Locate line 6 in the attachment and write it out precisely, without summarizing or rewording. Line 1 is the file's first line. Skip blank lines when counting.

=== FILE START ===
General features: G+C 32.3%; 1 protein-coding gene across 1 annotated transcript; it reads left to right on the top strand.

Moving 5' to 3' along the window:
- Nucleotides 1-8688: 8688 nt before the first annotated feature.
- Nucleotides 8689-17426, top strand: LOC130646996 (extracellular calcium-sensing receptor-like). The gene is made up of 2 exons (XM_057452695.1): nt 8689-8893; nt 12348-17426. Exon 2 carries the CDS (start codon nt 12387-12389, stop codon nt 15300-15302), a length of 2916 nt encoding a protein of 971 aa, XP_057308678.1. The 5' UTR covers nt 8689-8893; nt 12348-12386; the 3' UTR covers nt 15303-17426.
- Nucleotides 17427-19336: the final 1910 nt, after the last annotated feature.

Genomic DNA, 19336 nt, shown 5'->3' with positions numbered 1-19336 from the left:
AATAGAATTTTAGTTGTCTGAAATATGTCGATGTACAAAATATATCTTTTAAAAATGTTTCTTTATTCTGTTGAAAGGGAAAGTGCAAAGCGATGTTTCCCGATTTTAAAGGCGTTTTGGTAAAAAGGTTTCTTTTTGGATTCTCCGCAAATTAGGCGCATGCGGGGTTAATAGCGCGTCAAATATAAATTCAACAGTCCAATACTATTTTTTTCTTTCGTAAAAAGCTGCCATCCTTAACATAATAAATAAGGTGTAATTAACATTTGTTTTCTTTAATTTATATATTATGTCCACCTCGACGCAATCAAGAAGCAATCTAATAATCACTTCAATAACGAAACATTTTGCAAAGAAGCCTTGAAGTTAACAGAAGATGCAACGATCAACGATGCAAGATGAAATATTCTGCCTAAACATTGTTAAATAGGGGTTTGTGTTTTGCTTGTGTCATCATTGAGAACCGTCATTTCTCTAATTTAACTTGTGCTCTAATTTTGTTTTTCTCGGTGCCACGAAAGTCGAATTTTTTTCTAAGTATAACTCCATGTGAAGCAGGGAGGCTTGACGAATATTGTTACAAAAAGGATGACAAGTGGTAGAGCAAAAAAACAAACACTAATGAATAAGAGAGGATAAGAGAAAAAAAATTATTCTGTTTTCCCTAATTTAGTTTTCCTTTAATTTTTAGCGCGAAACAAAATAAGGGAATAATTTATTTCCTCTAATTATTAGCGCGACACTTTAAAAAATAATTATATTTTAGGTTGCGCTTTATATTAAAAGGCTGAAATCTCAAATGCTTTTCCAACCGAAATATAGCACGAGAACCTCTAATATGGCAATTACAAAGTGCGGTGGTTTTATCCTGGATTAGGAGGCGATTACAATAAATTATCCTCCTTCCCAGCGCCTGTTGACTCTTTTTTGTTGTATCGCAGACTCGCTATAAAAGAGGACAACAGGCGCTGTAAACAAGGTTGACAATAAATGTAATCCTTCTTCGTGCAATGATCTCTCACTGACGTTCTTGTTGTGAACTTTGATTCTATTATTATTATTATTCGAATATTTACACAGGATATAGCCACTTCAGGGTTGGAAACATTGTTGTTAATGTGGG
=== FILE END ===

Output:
Genomic DNA, 19336 nt, shown 5'->3' with positions numbered 1-19336 from the left: